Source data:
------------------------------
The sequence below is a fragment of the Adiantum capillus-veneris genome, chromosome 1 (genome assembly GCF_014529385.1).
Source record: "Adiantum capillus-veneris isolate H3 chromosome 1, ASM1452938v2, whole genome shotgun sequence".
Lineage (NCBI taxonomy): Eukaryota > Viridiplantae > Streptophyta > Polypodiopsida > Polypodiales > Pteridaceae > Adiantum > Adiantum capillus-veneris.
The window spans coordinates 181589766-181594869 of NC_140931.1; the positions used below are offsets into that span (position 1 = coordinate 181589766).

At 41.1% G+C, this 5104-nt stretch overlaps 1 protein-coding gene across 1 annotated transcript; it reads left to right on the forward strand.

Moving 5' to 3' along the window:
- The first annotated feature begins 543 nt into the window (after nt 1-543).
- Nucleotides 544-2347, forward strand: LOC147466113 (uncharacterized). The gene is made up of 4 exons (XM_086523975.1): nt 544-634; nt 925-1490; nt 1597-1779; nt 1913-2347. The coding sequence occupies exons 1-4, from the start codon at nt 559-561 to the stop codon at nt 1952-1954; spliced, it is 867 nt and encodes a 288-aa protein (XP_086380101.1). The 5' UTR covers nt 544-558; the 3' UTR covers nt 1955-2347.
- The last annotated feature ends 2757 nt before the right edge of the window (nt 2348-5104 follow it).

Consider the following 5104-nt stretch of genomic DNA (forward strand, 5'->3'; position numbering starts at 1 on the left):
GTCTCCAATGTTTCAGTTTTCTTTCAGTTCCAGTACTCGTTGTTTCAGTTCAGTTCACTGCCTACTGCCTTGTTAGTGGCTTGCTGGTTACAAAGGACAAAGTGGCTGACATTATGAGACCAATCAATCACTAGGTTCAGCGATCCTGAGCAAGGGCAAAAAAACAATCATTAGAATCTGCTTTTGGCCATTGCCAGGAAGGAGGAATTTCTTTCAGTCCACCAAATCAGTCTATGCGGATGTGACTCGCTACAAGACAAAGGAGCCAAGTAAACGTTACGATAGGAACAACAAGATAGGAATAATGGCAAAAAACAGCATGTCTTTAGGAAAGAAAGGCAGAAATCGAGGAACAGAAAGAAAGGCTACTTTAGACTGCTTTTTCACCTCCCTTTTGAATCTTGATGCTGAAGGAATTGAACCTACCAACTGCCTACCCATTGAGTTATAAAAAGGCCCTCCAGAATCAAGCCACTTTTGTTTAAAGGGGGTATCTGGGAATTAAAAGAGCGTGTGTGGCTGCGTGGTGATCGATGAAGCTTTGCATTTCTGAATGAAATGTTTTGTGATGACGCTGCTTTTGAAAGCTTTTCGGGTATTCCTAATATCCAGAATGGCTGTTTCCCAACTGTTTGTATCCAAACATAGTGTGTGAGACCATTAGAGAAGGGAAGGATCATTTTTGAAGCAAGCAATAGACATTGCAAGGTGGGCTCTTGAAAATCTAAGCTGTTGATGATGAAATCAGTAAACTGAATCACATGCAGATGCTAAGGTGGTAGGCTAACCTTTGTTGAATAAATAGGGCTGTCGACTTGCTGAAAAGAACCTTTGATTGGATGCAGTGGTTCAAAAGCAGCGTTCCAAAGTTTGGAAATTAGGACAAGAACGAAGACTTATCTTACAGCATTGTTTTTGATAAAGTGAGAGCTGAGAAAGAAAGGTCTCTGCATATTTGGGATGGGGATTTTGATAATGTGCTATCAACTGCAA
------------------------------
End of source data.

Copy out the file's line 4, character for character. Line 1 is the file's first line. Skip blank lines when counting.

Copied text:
The window spans coordinates 181589766-181594869 of NC_140931.1; the positions used below are offsets into that span (position 1 = coordinate 181589766).